Crashed German glider on Crete

Crashed German glider on Crete

Dead German paratroops lie beside their crashed glider on Crete, May 1941.

The main transport glider used by the Luftwaffe (German air force) during the invasion of Crete was the DFS-230. It was designed to carry 10 fully equipped soldiers (including the pilot, who was expected to fight as an infantryman after landing) or a freight load of about 1200 kg. Seats were arranged in a single line along the centre of the fuselage, six facing forward and four backward. The rear seats could be detached to make more room for equipment and supplies.

With a steel tube body and fabric-covered wings, the 11-m long glider could reach speeds of 160 km per hour at low altitude (300 m). To get it airborne and to the intended landing zone the DFS-230 had to be towed by another aircraft, generally a Junkers Ju 52. The glider was fixed to a hook in the tail of the aircraft by a rope or a steel cable and deployed via a quick-release mechanism.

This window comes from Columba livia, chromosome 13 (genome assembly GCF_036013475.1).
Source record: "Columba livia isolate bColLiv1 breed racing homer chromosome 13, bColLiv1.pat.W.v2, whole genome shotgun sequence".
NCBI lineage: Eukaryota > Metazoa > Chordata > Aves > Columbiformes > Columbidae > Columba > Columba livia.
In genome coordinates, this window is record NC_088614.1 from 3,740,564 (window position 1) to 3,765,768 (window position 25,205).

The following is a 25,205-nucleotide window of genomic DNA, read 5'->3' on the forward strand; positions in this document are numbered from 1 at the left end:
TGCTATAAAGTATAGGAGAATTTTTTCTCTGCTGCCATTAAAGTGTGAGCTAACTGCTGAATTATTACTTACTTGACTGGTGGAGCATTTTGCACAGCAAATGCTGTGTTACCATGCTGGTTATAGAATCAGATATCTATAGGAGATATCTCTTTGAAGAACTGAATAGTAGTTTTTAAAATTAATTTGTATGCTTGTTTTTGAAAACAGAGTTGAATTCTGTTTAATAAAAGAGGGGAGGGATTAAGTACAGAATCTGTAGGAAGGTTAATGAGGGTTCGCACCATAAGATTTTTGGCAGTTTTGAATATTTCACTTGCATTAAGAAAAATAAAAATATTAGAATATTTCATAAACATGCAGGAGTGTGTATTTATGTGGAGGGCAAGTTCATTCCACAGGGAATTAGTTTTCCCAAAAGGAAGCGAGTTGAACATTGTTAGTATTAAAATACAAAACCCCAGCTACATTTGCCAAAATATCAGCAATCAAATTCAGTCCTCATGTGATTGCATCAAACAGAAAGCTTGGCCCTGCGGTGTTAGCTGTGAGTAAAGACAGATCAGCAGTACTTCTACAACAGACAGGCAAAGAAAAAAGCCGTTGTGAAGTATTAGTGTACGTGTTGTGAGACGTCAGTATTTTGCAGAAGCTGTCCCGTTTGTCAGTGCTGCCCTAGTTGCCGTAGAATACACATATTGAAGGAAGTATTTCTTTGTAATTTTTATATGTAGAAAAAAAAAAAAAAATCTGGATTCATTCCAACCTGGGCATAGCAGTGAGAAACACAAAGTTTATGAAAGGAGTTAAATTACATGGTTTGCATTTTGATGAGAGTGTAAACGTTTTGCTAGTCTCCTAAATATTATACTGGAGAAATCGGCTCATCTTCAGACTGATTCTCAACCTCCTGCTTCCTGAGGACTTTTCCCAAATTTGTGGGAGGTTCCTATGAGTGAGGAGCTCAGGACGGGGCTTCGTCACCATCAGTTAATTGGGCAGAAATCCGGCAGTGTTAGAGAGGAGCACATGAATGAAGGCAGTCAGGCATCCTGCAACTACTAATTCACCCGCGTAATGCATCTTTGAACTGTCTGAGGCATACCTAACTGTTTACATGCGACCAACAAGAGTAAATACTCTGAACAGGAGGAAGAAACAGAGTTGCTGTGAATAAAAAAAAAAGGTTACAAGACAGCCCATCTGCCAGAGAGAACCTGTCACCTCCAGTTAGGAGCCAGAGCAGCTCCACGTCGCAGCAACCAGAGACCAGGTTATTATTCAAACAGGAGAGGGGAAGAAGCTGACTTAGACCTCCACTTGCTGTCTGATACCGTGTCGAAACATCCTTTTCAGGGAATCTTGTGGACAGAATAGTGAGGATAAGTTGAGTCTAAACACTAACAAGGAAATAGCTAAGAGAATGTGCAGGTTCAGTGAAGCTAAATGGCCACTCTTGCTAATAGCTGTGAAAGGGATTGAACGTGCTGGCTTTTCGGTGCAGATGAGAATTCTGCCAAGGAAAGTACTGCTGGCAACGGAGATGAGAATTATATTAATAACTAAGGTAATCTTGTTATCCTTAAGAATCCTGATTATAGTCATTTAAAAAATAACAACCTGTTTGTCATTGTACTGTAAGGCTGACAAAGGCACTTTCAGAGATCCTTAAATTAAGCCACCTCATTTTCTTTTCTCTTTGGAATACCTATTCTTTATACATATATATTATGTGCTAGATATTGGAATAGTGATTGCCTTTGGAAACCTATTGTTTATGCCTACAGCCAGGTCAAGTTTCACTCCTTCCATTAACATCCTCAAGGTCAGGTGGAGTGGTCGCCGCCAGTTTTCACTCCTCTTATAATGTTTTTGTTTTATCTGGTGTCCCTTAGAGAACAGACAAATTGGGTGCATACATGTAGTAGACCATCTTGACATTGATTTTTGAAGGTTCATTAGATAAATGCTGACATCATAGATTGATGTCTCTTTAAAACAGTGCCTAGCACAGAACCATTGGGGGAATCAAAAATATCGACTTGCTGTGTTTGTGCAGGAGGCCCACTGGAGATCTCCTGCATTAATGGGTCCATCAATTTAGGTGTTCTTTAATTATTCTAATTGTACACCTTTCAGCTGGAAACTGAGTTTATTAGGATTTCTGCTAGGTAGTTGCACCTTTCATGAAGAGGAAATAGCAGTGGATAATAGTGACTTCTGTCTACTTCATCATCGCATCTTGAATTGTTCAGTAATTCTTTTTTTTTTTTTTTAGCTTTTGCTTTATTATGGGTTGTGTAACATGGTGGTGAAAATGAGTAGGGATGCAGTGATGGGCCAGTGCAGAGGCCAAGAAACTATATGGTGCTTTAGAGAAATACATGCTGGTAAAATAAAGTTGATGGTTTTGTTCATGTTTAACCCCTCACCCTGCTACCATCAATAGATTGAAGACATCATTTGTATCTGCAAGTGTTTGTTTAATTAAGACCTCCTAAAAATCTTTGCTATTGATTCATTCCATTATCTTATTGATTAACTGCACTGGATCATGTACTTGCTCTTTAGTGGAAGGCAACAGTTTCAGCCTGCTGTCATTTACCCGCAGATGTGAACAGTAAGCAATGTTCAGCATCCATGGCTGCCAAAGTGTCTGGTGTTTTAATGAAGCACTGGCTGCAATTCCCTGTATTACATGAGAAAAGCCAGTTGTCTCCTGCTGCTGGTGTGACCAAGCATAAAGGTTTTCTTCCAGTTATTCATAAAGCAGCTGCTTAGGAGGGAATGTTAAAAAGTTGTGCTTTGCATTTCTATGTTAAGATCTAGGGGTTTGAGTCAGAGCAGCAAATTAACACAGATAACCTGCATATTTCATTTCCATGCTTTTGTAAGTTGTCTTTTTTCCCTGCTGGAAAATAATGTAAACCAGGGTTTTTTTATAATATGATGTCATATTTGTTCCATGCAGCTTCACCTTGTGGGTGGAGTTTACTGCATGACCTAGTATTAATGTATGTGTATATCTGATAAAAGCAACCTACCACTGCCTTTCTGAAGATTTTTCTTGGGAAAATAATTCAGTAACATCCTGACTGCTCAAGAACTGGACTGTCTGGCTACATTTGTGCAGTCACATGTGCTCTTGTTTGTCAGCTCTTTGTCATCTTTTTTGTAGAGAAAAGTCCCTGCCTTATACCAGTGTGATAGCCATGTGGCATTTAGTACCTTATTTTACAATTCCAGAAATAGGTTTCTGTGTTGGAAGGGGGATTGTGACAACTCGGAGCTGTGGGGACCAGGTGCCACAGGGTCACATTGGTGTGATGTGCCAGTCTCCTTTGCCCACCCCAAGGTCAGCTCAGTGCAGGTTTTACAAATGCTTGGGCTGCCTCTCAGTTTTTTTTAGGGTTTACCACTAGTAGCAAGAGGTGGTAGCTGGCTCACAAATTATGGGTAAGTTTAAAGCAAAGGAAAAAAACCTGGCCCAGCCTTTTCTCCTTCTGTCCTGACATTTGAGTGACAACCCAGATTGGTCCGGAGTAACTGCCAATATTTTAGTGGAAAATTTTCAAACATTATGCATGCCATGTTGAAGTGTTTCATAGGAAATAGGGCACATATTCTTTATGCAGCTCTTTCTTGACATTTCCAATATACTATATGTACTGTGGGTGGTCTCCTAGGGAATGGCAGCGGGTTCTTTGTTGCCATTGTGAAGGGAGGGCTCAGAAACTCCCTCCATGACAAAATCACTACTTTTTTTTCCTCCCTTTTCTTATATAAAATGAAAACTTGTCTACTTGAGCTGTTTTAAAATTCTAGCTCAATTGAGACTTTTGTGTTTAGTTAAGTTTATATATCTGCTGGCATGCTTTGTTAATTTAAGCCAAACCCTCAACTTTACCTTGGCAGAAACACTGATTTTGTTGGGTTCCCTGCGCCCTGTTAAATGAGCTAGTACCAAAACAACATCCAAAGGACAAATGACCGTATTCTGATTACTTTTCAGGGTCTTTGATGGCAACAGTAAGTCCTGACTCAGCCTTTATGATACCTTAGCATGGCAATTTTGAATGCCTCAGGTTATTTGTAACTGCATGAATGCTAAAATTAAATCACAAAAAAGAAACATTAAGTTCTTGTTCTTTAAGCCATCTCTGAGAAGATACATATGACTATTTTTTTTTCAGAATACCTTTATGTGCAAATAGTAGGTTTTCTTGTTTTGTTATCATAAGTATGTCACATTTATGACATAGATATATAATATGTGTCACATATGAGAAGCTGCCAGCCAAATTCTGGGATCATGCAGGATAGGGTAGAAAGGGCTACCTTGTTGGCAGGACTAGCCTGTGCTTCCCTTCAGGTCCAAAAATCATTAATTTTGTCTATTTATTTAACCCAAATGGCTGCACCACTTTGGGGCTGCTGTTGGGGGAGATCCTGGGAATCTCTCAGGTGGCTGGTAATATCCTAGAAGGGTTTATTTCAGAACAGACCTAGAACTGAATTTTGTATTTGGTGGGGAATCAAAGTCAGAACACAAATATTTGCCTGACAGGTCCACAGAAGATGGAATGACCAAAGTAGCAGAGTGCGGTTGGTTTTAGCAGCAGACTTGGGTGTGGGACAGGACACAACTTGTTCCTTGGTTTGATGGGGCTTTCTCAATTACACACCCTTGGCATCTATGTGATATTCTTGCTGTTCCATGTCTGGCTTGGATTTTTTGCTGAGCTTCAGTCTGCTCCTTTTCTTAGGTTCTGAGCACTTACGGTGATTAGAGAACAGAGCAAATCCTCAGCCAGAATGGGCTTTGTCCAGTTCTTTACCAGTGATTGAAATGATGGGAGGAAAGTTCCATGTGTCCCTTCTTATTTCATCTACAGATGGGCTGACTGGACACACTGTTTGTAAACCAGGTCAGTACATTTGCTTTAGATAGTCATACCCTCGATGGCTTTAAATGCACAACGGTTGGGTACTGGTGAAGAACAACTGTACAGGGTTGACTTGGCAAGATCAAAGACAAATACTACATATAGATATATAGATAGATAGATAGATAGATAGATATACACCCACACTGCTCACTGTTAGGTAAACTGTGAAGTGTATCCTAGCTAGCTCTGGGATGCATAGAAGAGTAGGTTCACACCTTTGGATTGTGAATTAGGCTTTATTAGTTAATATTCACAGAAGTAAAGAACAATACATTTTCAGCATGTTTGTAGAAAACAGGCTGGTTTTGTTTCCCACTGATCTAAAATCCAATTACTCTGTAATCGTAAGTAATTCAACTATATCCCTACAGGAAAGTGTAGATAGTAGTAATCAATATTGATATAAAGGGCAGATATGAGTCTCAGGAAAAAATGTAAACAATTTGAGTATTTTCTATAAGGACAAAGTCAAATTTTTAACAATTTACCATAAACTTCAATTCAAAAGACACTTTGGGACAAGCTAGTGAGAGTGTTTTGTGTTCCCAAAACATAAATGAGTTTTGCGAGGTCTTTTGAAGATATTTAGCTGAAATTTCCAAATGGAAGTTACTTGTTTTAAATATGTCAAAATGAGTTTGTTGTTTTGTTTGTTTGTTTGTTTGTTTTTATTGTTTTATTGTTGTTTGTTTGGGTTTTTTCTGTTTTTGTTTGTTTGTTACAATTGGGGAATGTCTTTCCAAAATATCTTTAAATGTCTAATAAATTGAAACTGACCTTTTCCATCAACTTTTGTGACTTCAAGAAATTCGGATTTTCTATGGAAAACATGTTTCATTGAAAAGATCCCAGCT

During the Second World War DFS-230 gliders were used by the Germans in several high-profile operations, including the assault on Fort Eben-Emael in Belgium, during the Battle for Crete, and during the rescue of Benito Mussolini from prison in Italy.

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Peter Hurford

Posted: 08 May 2022

Approximately how many Stukas were shot down in the Greek invasion